I certainly understand the desire to relieve our community of a tax burden that for many has becoming crushingly large.
I worry, however, that the unintended consequences of consolidation – more structured parking (to accommodate those who, like many Township residents, cannot walk to our downtown), higher densities and taller buildings (our downtown is effectively built out and so can only be built up) – will have the opposite effect, driving up downtown land values, accelerating the shift of tax burdens to downtown residential neighborhoods, forcing out many long time residents, and ultimately destroying what still is the largely single family character of the current Borough.
I would be more comfortable were proponents of consolidation to exhibit some awareness of the risks I see. The rush to appease the University on the Dinky is a brightly flashing warning light.
Mr. Sipprelle: A consolidated Princeton could have been a model for good governance. But, the municipalities opted for the antiquated and inefficient “borough” form of government. Other forms are available which allow for council members to be chosen by neighborhoods (wards) or a combination of at-large and ward council members. There could be a larger council and a mayor who is actually the chief executive of the municipality and directly accountable to the voters. Local elections could be non-partisan and voters could propose local ordinances (initiative) and, if rejected by the council, be submitted to the voters (referendum.) Fewer than 18% of New Jerseyans live under the borough form of government and the average population of those municipalities is 7000. The borough form of government is not adequate for a consolidated community of nearly 30,000 inhabitants and almost 20 square miles. It diminishes the voice of the individual in government decision-making. Consolidation as proposed is more about political control than economics and I cannot endorse it.
Ms. Trelstad: Yes, absolutely. It is the right time to consolidate. Both municipalities have worked hard in the past couple of years to keep their budgets at 0% increase. I believe that there will be significant financial savings to the tax payers with consolidation. More importantly, we will be able to function more efficiently as one community with one governing body. Things will move more quickly through the governing process and our citizens will experience greater efficiencies in the services they receive. Princeton should be a leader in the state in this regard. The time to consolidate is now.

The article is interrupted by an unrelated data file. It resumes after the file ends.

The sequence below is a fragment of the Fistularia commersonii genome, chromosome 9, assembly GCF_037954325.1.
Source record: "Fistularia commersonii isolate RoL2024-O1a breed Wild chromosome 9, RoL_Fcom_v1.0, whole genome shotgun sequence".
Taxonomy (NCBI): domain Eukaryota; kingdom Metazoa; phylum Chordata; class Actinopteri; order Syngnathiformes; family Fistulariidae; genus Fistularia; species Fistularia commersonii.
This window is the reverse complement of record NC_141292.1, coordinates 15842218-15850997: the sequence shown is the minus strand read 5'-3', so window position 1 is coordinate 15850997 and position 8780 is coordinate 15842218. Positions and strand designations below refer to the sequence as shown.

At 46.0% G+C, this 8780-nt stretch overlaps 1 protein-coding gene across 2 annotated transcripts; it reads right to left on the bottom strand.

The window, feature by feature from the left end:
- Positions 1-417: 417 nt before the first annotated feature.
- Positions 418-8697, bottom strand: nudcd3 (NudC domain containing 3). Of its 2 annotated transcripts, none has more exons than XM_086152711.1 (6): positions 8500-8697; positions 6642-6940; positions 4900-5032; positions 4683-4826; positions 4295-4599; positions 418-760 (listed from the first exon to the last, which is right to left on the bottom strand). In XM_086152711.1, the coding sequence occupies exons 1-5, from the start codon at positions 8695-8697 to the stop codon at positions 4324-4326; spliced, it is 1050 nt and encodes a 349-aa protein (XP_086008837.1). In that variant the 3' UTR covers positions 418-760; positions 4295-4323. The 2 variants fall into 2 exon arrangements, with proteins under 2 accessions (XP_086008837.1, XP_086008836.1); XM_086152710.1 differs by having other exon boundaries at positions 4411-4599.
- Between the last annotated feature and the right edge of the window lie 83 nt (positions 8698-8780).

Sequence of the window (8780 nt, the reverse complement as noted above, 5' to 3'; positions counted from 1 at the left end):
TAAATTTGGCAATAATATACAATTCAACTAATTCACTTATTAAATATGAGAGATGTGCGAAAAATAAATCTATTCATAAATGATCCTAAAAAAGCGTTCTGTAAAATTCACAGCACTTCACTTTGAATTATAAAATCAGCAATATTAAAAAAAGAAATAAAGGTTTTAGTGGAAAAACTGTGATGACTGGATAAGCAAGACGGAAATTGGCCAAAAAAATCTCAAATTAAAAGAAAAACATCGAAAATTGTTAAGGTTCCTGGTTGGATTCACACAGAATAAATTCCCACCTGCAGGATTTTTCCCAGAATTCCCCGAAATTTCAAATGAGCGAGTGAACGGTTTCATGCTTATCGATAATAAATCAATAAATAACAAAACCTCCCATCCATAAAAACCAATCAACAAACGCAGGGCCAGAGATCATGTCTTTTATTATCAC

Whether or not we consolidate, there will still be a time period when elected officials work on the business of Borough government. What would be your major concern for the Borough in the coming year?
Ms. Howard: Whether or not the consolidation initiative passes, the Borough Council will need to focus on making government more efficient, and finding savings to provide property tax relief. I’m running for Borough Council because I believe that Princeton is at a critical juncture. As Commissioner of Health and Senior Services for New Jersey, I managed a staff of 1,700 and a budget of $3.5 billion. I can use my government experience to help create a more efficient and effective Borough government. If consolidation passes, I will work to ensure a smooth and fair transition for the Borough.
Mr. Marks: Achieving zoning protections for existing Borough neighborhoods if consolidation passes.
Otherwise, reducing Borough costs, avoiding tax increases, matching our service package to existing revenues, and reining in the University.
Mr. Sipprelle: The Borough faces a financial crisis. The budget is balanced only by spending reserve funds. Municipal staffing levels, salaries and benefits are generous by any standard. Borough taxpayers pay a higher percentage of their income in property taxes than any other Mercer County municipality. Local officials lack the political will to make necessary budgetary cuts. Is it any wonder they are consolidation cheerleaders? Make the problem someone else’s, as if procrastination is not costly. Action, not posturing, is needed--now.
Ms. Trelstad: I think the biggest challenge in the coming year will be to assure our citizens that their government is stable and functioning in a normal fashion. We will have a lot of business to conduct with the many new development projects that the University is proposing and with the move of the hospital to its new location. We will have the routine business of budgets, road work, garbage collection and storms etc. We must ensure that the Borough functions with the same efficiency that it always has. In addition to keeping our noses to the grindstone we will have to work with the Consolidation committee to ensure that the transition from two governments to one is a smooth as it can be. There is much to do in the year that lies ahead and I look forward to the challenge.